“Considering his financial advantage, the question ought to be, why can’t he close the deal?” Mrs. Clinton said outside a polling place in a northern suburb of Philadelphia. “Why can’t he win in a state like this?”
Mr. Obama continues to hold a lead over Mrs. Clinton in the total popular vote cast, as well as in pledged delegates. Those factors will weigh heavily on the superdelegates, elected Democrats and party leaders whose votes will be needed to give Mrs. Clinton or Mr. Obama the 2,025 total for the nomination.
Still, there were some worrisome signs for Mr. Obama after what has been several rough weeks for him on the campaign trail. At the least, he would have some work to do going into the fall if he wins the nomination, a point made even by his supporters.
“The negative attacks have had a little damage,” said Gov. Bill Richardson of New Mexico. “I do believe it’s recoverable, mainly because of his theme of unity and bringing people together.”
Mr. Richardson, reflecting the general concern among Democrats about the campaign, added: “I also believe Senator Clinton’s negative attacks have hurt her as well, as recent polls have shown.”
The results of the exit poll, conducted at 40 precincts across Pennsylvania by Edison/Mitofsky for the television networks and The Associated Press, also found stark evidence that Mr. Obama’s race could be a problem in the general election. Sixteen percent of white voters said race mattered in deciding who they voted for, and just 54 percent of those voters said they would support Mr. Obama in a general election; 27 percent of them said they would vote for Mr. McCain if Mr. Obama was the Democratic nominee, and 16 percent said they would not vote at all.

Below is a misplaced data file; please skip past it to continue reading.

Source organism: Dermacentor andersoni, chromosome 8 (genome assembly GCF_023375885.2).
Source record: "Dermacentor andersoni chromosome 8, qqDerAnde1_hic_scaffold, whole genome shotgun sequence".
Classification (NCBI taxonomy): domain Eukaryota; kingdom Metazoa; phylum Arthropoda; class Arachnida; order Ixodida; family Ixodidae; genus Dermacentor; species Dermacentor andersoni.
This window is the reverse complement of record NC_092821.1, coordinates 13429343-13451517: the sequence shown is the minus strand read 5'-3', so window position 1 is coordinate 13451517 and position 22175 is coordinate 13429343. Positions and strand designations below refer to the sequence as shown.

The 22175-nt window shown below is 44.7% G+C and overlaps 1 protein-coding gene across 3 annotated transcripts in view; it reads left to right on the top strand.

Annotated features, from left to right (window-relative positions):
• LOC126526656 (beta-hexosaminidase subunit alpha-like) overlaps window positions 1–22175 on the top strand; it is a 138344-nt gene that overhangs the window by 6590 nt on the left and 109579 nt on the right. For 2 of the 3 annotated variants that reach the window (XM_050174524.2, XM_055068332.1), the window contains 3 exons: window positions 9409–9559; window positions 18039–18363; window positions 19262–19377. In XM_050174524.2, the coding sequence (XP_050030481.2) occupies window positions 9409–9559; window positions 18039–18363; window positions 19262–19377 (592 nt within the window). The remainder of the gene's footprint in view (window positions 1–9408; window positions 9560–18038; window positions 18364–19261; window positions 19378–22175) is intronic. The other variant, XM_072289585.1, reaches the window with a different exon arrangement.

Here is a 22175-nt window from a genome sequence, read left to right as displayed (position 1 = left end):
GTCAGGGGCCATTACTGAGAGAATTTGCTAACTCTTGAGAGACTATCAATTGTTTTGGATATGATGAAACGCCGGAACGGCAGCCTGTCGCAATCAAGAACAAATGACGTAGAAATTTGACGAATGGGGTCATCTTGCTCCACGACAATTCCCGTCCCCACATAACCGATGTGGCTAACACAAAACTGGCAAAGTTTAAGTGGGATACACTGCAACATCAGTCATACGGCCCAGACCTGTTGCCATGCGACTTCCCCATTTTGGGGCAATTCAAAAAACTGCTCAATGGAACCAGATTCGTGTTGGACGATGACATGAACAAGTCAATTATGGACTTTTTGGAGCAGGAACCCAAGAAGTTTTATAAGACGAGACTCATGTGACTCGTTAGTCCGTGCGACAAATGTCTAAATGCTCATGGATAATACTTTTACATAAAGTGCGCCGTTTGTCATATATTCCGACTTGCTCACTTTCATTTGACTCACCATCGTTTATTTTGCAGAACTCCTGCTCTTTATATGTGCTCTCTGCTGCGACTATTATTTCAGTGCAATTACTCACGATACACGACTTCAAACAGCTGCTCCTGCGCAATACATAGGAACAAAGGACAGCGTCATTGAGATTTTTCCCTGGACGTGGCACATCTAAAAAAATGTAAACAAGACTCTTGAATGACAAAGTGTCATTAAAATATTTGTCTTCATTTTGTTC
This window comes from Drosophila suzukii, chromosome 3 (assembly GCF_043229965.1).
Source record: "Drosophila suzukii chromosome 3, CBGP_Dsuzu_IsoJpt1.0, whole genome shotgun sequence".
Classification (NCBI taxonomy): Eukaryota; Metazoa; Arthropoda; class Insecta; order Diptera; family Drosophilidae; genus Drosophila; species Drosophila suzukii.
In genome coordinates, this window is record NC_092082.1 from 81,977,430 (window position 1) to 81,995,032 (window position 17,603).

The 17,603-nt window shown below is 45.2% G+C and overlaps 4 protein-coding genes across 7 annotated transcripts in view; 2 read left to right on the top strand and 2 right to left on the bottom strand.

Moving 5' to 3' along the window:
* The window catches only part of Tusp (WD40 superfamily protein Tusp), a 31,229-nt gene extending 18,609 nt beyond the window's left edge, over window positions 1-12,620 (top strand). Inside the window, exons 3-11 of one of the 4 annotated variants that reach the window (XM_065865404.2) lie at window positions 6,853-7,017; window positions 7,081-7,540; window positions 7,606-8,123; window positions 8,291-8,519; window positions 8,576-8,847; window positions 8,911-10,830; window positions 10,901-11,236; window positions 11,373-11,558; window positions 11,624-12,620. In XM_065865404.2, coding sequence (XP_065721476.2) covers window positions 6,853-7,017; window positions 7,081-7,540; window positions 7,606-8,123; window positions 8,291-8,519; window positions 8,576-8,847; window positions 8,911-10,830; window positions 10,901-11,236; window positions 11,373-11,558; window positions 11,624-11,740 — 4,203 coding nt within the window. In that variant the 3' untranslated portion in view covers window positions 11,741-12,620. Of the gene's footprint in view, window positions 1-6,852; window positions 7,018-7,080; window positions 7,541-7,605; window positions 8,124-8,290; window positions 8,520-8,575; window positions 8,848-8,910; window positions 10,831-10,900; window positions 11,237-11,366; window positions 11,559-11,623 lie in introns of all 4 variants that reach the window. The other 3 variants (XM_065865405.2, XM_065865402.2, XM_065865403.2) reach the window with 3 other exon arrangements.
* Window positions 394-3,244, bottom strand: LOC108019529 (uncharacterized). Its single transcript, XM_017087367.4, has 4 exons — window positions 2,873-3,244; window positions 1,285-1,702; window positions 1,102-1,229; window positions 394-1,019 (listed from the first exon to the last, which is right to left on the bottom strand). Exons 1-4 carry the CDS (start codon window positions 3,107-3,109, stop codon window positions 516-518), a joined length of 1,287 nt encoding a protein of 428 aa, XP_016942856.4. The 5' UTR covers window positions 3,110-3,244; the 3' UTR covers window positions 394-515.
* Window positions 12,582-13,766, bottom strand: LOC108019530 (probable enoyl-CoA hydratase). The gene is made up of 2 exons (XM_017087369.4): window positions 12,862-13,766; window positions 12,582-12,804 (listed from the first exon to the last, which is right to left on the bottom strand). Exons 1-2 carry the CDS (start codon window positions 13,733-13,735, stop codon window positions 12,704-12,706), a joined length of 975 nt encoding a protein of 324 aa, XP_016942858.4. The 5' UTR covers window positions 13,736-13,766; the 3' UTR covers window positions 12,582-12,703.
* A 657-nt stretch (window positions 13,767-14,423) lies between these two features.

After weeks in which Mr. Obama was pressed to explain what his opponents sought to characterize as disparaging remarks about gun owners and church-goers, Mrs. Clinton defeated him among those voters.
About 20 percent of voters in those groups said they would choose Mr. McCain over Mr. Obama in a general election. And Mrs. Clinton defeated Mr. Obama overwhelmingly among Catholics, a constituency that will be critical in states like Ohio and Pennsylvania.
“There are issues people raise about him, and there are also issues they raise about Senator Clinton,” Mr. Bredesen said. “They both have great strengths and they also have weaknesses. The sooner it is we end this and try to figure out how to address those weaknesses, the better.”
Mrs. Clinton was quick to vow that she would push on to the next big races. Yet if the outcome threw her enough of a line to keep going, it probably did not do much to help her accomplish two top goals: narrowing Mr. Obama’s overall lead in the popular vote, or his lead in pledged delegates.
But Mrs. Clinton faces some tough obstacles. Her campaign is effectively out of money, and the results Tuesday may not make it that much easier to raise money. “She needed a big win,” Mr. Trippi said, “because a big win might spark the $30 million or $40 million coming into her that she is going to need to compete in Indiana, North Carolina, Oregon and West Virginia.”
Megan Thee, Marjorie Connelly and John M. Broder contributed reporting.
This article, The Bruising Will Go On for the Party, originally appeared in The New York Times.